Pep Guardiola has accused Manchester City’s Premier League rivals of conspiring against them in a passionate defence of the club over this week’s financial allegations.
The City manager believes other clubs drove the competition’s four-year investigation which led to the champions being charged with 115 breaches of its Financial Fair Play regulations on Monday.
City manager Guardiola, who has no intention of quitting, is confident the club will be cleared of wrongdoing even though he feels many observers have already determined their guilt.
The club were previously banned from European competition for two years for breaching UEFA’s FFP rules but that punishment was overturned following an appeal to the Court of Arbitration for Sport in 2020.
Amid that process nine Premier League clubs wrote to the court asking that City’s suspension be upheld, and that is something Guardiola has not forgotten as he sees history being repeated.
Asked if he felt other clubs were involved as he addressed the latest charges for the first time at a press conference on Friday, the Spaniard said: “Of course – it is the Premier League. I don’t know why. You have to go to the CEOs, Daniel Levy, these kind of people and ask them.
“It’s not an unprecedented story, it’s the second time. We lived that before, two or three years ago.
“Nine teams – Burnley, Wolves, Leicester, Newcastle, Spurs, Arsenal, (Manchester) United, Liverpool, Chelsea – (wrote a letter wanting us) out of the Champions League, that they wanted that position.
“Like Julius Caesar, they are not in this world, they are not enemies or friends, just interests.
“You accuse us (and say) we should be out, but between those nine teams before and the 19 teams now, between their word and the word of my people, I’m sorry but I rely on the words of my people.
“Why should I trust the CEOs or the owners of the (other) 19 clubs?”
It was not clear why he chose to single out Levy, although the Tottenham chairman did say in Spurs’ latest financial statement that “sovereign wealth ownership” of clubs did have the “ability to distort the market”.
Spurs did not want to comment on the matter when contacted by the PA news agency.
After the UEFA investigation, Guardiola said he would have walked out on City had it been proven that the club’s hierarchy, who defended themselves robustly, had lied to him.
He was asked if that was still the case now but, such is Guardiola’s confidence in the club, he insists he is even more entrenched in his position.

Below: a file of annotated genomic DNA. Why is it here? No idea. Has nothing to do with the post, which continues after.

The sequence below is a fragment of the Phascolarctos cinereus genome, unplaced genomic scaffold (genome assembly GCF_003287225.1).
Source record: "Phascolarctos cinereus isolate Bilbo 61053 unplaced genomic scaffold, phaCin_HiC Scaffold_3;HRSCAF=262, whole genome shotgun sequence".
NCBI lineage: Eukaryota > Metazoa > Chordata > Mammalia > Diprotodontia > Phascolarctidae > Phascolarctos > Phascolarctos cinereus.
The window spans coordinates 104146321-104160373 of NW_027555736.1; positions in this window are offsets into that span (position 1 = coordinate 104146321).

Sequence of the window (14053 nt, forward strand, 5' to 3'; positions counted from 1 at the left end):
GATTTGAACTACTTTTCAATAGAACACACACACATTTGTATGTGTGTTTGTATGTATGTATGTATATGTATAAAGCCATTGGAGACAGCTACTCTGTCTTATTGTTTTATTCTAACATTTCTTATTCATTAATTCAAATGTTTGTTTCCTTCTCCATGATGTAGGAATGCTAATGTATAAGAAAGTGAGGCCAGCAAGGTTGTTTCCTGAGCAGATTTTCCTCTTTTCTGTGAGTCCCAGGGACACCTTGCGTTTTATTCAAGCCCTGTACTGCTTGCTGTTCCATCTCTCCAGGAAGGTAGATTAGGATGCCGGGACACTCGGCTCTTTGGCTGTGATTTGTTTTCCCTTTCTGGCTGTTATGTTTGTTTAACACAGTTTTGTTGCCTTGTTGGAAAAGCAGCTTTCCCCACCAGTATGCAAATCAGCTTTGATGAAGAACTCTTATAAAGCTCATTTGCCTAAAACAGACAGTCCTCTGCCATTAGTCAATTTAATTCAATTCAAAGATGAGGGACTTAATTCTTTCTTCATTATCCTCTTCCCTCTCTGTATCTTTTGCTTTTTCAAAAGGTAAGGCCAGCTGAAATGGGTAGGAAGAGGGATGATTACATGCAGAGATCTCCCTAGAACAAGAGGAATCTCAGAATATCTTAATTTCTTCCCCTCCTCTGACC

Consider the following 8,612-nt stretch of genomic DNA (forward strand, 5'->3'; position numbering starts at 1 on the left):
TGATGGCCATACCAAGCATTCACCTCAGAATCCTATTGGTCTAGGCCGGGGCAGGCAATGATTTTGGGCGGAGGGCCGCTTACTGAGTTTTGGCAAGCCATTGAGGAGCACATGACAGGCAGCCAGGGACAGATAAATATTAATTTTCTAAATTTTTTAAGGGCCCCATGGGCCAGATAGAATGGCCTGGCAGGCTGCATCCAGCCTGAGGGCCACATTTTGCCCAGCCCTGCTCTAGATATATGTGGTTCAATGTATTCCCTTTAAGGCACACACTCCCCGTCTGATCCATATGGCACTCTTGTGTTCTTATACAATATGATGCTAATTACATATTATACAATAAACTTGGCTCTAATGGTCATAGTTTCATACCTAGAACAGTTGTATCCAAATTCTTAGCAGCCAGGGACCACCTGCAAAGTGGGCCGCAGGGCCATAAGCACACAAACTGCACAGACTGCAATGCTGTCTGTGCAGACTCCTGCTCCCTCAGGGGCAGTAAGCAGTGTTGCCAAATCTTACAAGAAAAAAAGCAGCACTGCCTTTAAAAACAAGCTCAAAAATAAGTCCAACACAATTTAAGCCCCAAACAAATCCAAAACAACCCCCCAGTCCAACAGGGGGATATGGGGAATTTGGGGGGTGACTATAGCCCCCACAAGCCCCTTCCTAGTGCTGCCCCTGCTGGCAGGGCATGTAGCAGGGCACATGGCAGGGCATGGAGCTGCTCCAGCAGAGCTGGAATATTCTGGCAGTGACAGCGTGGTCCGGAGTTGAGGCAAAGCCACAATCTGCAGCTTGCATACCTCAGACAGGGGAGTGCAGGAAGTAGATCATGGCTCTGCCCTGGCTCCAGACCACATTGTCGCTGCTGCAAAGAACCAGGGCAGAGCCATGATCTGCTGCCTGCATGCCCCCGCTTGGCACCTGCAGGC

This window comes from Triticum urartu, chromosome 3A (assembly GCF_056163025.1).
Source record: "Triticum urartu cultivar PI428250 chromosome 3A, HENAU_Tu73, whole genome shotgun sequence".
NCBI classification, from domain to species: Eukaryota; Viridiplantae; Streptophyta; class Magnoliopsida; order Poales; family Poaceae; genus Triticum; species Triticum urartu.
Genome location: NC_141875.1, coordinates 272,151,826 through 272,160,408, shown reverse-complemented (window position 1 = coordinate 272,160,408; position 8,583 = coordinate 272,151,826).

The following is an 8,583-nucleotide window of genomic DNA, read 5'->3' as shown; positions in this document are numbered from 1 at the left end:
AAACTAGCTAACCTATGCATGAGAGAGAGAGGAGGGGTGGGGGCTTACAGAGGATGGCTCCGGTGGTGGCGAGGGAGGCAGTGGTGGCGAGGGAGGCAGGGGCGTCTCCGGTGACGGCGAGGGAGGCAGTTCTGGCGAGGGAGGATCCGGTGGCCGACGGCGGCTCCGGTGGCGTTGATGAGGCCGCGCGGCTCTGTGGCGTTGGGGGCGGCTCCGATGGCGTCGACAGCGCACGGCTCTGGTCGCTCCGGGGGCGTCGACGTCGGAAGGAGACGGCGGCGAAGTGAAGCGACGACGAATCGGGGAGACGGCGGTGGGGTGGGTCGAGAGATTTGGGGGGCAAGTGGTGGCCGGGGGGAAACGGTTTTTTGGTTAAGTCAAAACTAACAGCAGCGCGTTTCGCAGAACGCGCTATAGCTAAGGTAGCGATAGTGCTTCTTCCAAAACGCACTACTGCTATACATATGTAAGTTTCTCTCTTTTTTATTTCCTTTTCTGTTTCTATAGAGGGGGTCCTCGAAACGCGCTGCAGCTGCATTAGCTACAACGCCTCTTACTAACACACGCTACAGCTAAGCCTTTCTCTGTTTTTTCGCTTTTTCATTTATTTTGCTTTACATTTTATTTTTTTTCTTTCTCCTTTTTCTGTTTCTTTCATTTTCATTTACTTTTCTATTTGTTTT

The 52-year-old, who signed a new contract in November, said: “I am not moving from this seat, I can assure you. More than ever I want to stay.
“Sometimes I have doubts – seven years already is a long time in any country – but now I don’t want to move.
“They didn’t lie to me. Look what happened with UEFA. I said to them, ‘What happened?’ (They said), ‘Pep, we did nothing wrong.’
“We proved it. It is the same case.”
Guardiola went on to suggest those other clubs should be careful what they wish for.
“They open a precedent now, with what they have done to us,” he said. “Be careful in the future because many clubs can make suggestions and a lot of clubs can be accused, like we are accused, without being innocent.”
City could face a points deduction or even expulsion from the league if found guilty but it could be many months, even years, before the independent commission hearing the case delivers a verdict.
Yet Guardiola feels there has already been a rush to judge City without them having had chance to state their case.
“My first thought is that we are already being condemned,” Guardiola said.
“What has happened this week after Monday is the same as what happened with UEFA (but) the club proved we were completely innocent, so why should we not think (that) right now when we are being condemned from charges and suggestions?
“We are lucky we live in a marvellous country where we have a society where everyone is innocent until proven guilty. We didn’t have this opportunity. We are already sentenced.
“If at the end the judge says we did something wrong of course we are going to accept it but what happens if we are innocent, how are we going to get back all the damages that have been done?
“When they push to get rid of us, it is obvious they believe we didn’t behave properly. We can accept that but let us defend (ourselves).”